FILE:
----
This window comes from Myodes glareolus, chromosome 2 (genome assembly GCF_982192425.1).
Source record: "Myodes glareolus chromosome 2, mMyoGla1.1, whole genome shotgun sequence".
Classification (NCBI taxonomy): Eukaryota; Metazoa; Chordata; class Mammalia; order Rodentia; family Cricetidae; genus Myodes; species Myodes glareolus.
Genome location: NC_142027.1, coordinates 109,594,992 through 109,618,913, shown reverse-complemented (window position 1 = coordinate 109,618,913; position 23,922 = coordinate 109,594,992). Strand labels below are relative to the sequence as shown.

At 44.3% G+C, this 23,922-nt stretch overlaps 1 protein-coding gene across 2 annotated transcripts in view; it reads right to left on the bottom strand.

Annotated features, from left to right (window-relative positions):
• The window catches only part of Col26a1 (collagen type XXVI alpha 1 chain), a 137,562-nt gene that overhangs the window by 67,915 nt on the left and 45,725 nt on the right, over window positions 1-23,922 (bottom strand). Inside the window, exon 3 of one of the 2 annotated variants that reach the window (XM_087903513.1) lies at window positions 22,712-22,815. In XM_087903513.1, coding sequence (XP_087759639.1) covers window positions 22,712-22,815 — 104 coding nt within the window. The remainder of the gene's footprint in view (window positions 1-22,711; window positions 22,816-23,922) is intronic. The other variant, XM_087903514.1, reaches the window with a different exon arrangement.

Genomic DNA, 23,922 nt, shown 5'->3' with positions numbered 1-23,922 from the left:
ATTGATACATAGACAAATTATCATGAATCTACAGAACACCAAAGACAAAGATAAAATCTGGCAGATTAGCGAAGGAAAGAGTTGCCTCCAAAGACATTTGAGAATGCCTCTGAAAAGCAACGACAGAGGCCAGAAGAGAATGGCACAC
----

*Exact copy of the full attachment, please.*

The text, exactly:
This window comes from Myodes glareolus, chromosome 2 (genome assembly GCF_982192425.1).
Source record: "Myodes glareolus chromosome 2, mMyoGla1.1, whole genome shotgun sequence".
Classification (NCBI taxonomy): Eukaryota; Metazoa; Chordata; class Mammalia; order Rodentia; family Cricetidae; genus Myodes; species Myodes glareolus.
Genome location: NC_142027.1, coordinates 109,594,992 through 109,618,913, shown reverse-complemented (window position 1 = coordinate 109,618,913; position 23,922 = coordinate 109,594,992). Strand labels below are relative to the sequence as shown.

At 44.3% G+C, this 23,922-nt stretch overlaps 1 protein-coding gene across 2 annotated transcripts in view; it reads right to left on the bottom strand.

Annotated features, from left to right (window-relative positions):
• The window catches only part of Col26a1 (collagen type XXVI alpha 1 chain), a 137,562-nt gene that overhangs the window by 67,915 nt on the left and 45,725 nt on the right, over window positions 1-23,922 (bottom strand). Inside the window, exon 3 of one of the 2 annotated variants that reach the window (XM_087903513.1) lies at window positions 22,712-22,815. In XM_087903513.1, coding sequence (XP_087759639.1) covers window positions 22,712-22,815 — 104 coding nt within the window. The remainder of the gene's footprint in view (window positions 1-22,711; window positions 22,816-23,922) is intronic. The other variant, XM_087903514.1, reaches the window with a different exon arrangement.

Genomic DNA, 23,922 nt, shown 5'->3' with positions numbered 1-23,922 from the left:
ATTGATACATAGACAAATTATCATGAATCTACAGAACACCAAAGACAAAGATAAAATCTGGCAGATTAGCGAAGGAAAGAGTTGCCTCCAAAGACATTTGAGAATGCCTCTGAAAAGCAACGACAGAGGCCAGAAGAGAATGGCACAC